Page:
Irish coffee recipe has (gasp!) changed
If you're one of those travelers who keep putting off visitng offbeat icons of American cities, you've blown your opportunity to try America's original Irish coffee.
The Buena Vista Cafe in San Francisco, the American home of Irish coffee and the single largest U.S. commercial consumer of Irish whiskey, has changed the recipe of its legendary drink.
According to my colleagues at the San Francisco Chronicle, who seem rather exercised by the whole affair, "The BV has switched from its own private brand of Irish whiskey, made by the Cooley distillery in County Louth, Ireland, to Tullamore Dew, mass produced in Dublin. The change is so subtle it can hardly be noticed, but the difference between the two Irish whiskeys has sent shock waves though the world of Irish coffee drinkers."
The change was occasioned when cafe owner Bob Freeman decided that Tullamore is smoother and better than the whiskey he had been using.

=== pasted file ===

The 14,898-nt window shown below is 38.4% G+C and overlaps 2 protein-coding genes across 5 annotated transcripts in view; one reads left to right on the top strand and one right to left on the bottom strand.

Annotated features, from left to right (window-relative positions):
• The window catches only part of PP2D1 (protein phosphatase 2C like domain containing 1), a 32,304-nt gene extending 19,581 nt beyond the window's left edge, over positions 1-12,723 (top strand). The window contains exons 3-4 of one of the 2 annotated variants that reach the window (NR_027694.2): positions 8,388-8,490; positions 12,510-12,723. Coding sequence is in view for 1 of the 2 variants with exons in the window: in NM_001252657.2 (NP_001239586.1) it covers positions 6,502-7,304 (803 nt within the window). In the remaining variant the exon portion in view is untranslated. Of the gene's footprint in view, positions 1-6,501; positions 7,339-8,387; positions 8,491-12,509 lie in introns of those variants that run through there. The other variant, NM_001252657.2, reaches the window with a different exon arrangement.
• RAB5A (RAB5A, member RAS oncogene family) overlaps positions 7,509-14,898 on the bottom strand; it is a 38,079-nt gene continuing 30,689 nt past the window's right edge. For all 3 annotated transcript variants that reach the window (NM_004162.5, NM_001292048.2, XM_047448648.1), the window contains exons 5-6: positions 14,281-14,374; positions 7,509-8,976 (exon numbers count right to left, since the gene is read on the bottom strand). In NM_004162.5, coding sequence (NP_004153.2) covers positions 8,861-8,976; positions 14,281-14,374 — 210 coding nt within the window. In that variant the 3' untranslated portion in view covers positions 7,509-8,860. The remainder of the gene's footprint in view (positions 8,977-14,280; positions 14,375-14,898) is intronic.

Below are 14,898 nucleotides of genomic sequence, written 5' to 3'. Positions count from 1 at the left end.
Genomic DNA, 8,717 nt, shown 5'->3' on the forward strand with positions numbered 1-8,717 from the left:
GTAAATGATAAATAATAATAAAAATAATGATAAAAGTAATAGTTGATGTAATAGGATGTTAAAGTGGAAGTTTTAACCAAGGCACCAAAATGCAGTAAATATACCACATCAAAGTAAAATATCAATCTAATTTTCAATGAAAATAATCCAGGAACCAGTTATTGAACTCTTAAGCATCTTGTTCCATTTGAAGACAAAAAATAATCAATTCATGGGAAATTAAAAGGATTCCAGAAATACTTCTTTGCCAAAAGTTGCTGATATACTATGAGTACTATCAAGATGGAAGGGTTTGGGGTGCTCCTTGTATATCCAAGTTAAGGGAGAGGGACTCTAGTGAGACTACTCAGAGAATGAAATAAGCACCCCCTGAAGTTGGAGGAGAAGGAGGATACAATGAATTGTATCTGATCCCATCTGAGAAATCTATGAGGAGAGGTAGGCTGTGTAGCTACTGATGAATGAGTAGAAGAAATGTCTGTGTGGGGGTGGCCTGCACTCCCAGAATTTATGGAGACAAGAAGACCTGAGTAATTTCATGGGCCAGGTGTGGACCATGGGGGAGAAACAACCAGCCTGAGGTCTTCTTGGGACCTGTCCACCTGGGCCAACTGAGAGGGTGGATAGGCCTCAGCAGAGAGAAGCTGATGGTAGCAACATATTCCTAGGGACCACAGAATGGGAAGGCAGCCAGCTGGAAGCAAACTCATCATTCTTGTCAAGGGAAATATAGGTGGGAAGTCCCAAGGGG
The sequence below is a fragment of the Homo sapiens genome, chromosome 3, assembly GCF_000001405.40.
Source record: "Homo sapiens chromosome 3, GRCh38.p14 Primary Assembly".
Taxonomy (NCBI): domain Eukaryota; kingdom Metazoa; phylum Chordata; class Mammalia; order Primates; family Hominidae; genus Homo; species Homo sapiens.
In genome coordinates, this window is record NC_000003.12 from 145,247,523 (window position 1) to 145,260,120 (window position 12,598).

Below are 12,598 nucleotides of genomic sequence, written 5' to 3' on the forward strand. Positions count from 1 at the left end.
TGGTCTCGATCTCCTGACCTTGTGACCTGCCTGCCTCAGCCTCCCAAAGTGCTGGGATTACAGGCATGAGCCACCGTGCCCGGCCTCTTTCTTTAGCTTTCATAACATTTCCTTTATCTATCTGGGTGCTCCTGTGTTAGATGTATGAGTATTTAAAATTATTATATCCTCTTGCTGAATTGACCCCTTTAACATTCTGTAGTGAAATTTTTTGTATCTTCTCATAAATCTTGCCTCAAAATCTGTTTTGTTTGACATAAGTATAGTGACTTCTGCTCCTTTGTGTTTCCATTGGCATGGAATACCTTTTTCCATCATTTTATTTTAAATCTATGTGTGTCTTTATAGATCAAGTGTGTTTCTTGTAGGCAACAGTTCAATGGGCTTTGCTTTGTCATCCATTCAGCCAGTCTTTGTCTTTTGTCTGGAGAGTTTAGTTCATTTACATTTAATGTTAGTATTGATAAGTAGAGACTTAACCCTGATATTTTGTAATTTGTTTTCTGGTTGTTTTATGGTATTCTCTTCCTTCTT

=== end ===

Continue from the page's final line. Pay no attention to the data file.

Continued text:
The Buena Vista, says the Chronicle, "is where Irish coffee first came to America, 54 years ago this month" and it consumes "18,720 liter-sized bottles (of Irish whiskey) a year. The Buena Vista is the cathedral of Irish coffee in the United States."
Bartender Joe Sheridan invented the drink at Shannon airport in Ireland. Stanton Delaplane, the iconic Chronicle travel writer, discovered it there and convinced Jack Koeppler, owner of the Buena Vista, to bring it to the United States. Thus, when anything about the recipe changes, the Chron folks get antsy about the Irish coffee first served in the U.S. on Nov. 10, 1952.
You can read the Chron's story here. And, you can read the Buena Vista Cafe's full story here.
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